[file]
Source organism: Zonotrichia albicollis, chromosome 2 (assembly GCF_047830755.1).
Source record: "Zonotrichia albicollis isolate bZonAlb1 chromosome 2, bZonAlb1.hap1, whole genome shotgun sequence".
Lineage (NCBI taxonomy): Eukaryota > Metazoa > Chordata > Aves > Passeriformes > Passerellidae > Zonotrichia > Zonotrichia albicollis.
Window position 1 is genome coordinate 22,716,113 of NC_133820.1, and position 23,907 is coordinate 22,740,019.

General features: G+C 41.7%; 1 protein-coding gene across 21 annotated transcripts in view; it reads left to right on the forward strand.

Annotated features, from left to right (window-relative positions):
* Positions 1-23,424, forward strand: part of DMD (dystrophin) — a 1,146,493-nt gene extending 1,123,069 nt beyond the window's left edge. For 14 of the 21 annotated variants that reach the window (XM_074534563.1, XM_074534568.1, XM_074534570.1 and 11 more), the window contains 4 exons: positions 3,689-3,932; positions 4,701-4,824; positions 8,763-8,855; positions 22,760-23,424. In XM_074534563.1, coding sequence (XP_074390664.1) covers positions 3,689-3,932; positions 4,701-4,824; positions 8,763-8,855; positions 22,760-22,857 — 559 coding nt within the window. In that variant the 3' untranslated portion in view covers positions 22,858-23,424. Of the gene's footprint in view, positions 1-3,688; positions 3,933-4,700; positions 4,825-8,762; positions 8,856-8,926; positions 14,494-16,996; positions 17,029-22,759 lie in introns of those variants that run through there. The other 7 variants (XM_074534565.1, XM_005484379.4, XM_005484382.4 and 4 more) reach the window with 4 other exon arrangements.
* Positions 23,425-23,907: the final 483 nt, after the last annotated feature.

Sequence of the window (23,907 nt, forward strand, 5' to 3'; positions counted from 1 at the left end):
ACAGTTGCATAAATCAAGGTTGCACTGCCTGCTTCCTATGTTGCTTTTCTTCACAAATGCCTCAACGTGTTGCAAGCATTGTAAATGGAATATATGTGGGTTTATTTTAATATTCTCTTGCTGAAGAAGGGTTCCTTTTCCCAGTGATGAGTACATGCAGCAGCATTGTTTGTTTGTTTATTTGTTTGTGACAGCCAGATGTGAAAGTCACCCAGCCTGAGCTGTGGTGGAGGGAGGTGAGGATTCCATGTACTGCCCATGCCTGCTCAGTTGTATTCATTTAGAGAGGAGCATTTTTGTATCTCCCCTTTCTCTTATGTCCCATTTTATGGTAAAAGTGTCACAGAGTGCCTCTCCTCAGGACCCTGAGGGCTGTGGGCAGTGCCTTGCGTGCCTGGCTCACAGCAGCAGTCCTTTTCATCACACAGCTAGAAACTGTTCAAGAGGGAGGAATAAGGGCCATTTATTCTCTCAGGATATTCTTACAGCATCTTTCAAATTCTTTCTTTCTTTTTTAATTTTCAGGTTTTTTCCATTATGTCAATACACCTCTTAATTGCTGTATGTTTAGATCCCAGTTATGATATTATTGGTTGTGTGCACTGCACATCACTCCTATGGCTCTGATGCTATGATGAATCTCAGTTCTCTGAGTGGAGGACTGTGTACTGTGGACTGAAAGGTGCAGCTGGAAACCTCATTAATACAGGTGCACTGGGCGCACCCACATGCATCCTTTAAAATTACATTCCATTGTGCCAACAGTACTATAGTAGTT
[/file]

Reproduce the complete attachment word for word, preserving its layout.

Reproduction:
Source organism: Zonotrichia albicollis, chromosome 2 (assembly GCF_047830755.1).
Source record: "Zonotrichia albicollis isolate bZonAlb1 chromosome 2, bZonAlb1.hap1, whole genome shotgun sequence".
Lineage (NCBI taxonomy): Eukaryota > Metazoa > Chordata > Aves > Passeriformes > Passerellidae > Zonotrichia > Zonotrichia albicollis.
Window position 1 is genome coordinate 22,716,113 of NC_133820.1, and position 23,907 is coordinate 22,740,019.

General features: G+C 41.7%; 1 protein-coding gene across 21 annotated transcripts in view; it reads left to right on the forward strand.

Annotated features, from left to right (window-relative positions):
* Positions 1-23,424, forward strand: part of DMD (dystrophin) — a 1,146,493-nt gene extending 1,123,069 nt beyond the window's left edge. For 14 of the 21 annotated variants that reach the window (XM_074534563.1, XM_074534568.1, XM_074534570.1 and 11 more), the window contains 4 exons: positions 3,689-3,932; positions 4,701-4,824; positions 8,763-8,855; positions 22,760-23,424. In XM_074534563.1, coding sequence (XP_074390664.1) covers positions 3,689-3,932; positions 4,701-4,824; positions 8,763-8,855; positions 22,760-22,857 — 559 coding nt within the window. In that variant the 3' untranslated portion in view covers positions 22,858-23,424. Of the gene's footprint in view, positions 1-3,688; positions 3,933-4,700; positions 4,825-8,762; positions 8,856-8,926; positions 14,494-16,996; positions 17,029-22,759 lie in introns of those variants that run through there. The other 7 variants (XM_074534565.1, XM_005484379.4, XM_005484382.4 and 4 more) reach the window with 4 other exon arrangements.
* Positions 23,425-23,907: the final 483 nt, after the last annotated feature.

Sequence of the window (23,907 nt, forward strand, 5' to 3'; positions counted from 1 at the left end):
ACAGTTGCATAAATCAAGGTTGCACTGCCTGCTTCCTATGTTGCTTTTCTTCACAAATGCCTCAACGTGTTGCAAGCATTGTAAATGGAATATATGTGGGTTTATTTTAATATTCTCTTGCTGAAGAAGGGTTCCTTTTCCCAGTGATGAGTACATGCAGCAGCATTGTTTGTTTGTTTATTTGTTTGTGACAGCCAGATGTGAAAGTCACCCAGCCTGAGCTGTGGTGGAGGGAGGTGAGGATTCCATGTACTGCCCATGCCTGCTCAGTTGTATTCATTTAGAGAGGAGCATTTTTGTATCTCCCCTTTCTCTTATGTCCCATTTTATGGTAAAAGTGTCACAGAGTGCCTCTCCTCAGGACCCTGAGGGCTGTGGGCAGTGCCTTGCGTGCCTGGCTCACAGCAGCAGTCCTTTTCATCACACAGCTAGAAACTGTTCAAGAGGGAGGAATAAGGGCCATTTATTCTCTCAGGATATTCTTACAGCATCTTTCAAATTCTTTCTTTCTTTTTTAATTTTCAGGTTTTTTCCATTATGTCAATACACCTCTTAATTGCTGTATGTTTAGATCCCAGTTATGATATTATTGGTTGTGTGCACTGCACATCACTCCTATGGCTCTGATGCTATGATGAATCTCAGTTCTCTGAGTGGAGGACTGTGTACTGTGGACTGAAAGGTGCAGCTGGAAACCTCATTAATACAGGTGCACTGGGCGCACCCACATGCATCCTTTAAAATTACATTCCATTGTGCCAACAGTACTATAGTAGTT